How do you make money forecasting?

In the Operations management class that I teach this semester this week is dedicated to forecasting. While we mostly focus on methods, for example, time series and causal models, it is also important to think about business aspect of forecasting. That is – how do you make money doing it?

Suppose you are interested in predicting an election outcome.Traditionally, companies like Gallup or Rasmussen run surveys and polls, and this can be quite expensive. If you can substantially reduce costs, then you can lower price and compete successfully with bigger companies. How?

It is called prediction markets. The basic idea comes from sporting bets: if you make people bet money on the outcome then the odds ratio can be very telling about its chances.One can take it a step further and make a security whose payoff will be contingent on realization of the outcome. People will then buy and sell it, and its price will be equivalent to the probability of the outcome.

Two prominent companies that implemented this idea are Hollywood stock exchange and Intrade. Their business model is very similar to “hotels without rooms” and “car rentals without cars”, the companies¬† I posted about before. I think the key feature of these innovations is that the companies are able to tap on resources that they do not own. In case of forecasting, by properly incentivising people to share their private information these firms effectively form a forecast which is based on a broad sample and information from multiple sources. All done at a very small cost.

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4 thoughts on “How do you make money forecasting?

  1. While I think business models that redistribute client resources are clever and can certainly succeed, I’m doubting the value of this particular model with regards to forecasting.

    The most evident analogy of using a market to get people to volunteer information is the efficient market hypothesis with regards to the stock market. There,hoards players analyze and scrutinize securities; their livelihoods depend on this analysis.However, even then, accurate reflection of information through prices is debated.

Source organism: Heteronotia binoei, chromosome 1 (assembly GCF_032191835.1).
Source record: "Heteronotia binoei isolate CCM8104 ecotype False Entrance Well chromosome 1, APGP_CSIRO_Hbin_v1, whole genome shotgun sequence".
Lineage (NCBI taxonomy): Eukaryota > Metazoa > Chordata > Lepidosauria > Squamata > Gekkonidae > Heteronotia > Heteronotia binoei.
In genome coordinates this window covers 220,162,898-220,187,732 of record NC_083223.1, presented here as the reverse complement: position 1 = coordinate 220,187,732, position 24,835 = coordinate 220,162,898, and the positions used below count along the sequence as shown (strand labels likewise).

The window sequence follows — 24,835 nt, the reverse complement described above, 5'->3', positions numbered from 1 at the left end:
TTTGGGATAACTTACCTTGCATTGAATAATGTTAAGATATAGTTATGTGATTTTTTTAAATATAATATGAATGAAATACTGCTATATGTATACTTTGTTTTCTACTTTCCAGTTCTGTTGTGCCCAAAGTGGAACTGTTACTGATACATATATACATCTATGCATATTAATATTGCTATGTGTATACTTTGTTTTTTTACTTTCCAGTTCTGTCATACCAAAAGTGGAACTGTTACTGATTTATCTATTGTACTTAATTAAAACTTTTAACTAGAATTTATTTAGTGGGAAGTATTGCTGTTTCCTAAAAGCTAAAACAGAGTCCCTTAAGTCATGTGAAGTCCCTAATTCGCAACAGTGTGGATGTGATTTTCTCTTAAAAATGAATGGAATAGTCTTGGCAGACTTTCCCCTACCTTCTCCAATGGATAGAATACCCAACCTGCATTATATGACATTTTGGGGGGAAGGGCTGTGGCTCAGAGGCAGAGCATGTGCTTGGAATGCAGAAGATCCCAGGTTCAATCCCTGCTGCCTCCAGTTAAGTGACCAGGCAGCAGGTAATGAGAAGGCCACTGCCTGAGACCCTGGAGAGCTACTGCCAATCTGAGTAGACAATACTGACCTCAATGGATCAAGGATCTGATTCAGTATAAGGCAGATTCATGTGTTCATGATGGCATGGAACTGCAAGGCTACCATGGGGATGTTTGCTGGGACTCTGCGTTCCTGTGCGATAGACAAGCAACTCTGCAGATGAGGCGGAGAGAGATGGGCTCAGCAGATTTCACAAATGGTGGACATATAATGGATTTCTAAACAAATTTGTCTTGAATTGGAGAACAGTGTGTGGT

Are there really enough people with private information that do analogous research into these tiny markets for their “bet” to (a) provide valuable information (b) accurately move the price?

    If these things got big, then sure, they could be valuable as forecasting tools that crowd-source research and information gathering. As of now though, they seem too small and too poorly observed to generate any efficient markets. I don’t see the application of any forecast generated by such means.

    That being said, I guess if you do have private information, they could be vehicle to make a quick buck. You wont make much, and there wont be enough of you to provide any valuable information for anyone else, but easy money all the same.

  2. I think this market model is efficient for things that have forecasting feedback (I don’t know if this is the right word). This is due to the link between the price you pay for a share and the probability of the event occurring. Therefore as the event is forecasted to be more likely, you stand to lose more when it fails to occur. Or when an event is forecasted to be less likely, you stand to make more when it does occur. Therefore there is an incentive to buy and sell shares until the price become equal to the probability, total efficiency, and then you do not have any incentive to trade these securities anymore.

    From Intrade: “The market prices of shares also indicate the probability of the event happening. For example, a market price of $3.63 indicates a 36.3% probability the event will actually happen, according to the market. In other words, the market is predicting a 36.3% probability.”

    Prices start from $0 to $10. $0 indicate 0% probability and $10 indicates 100% probability.

    For example, betting that Barack Obama will win the presidency in 2012 has a forecasting feedback because when you buy a share at Intrade, you are also more likely to vote for Barack Obama.

    Also, buying a share for a new release movie will make you more likely to see it therefore boosting the box office price and increasing the probability that the movie is a success. Or knowing that your friends are all going to see this new release also may be an incentive to buy a share unless the price is too high.

    This model won’t work for things that do not have a forecasting feedback. Like stock prices or future predictions that are uncertain (not become more certain with time). Also, too much liquidity and speculation in these markets may create volatility which will wipe away incentives for efficiency.

    • It is possible that individual predictions are correlated with individual actions, I agree. To which degree this can affect the price of prediction is debatable. I think the model can actually work for stock prices, at least for long term forecasting. You can bet that SP 500 closes, say above, 1500 on Dec. 31 2012. It’s a verifiable event – so the payoff will be determined.

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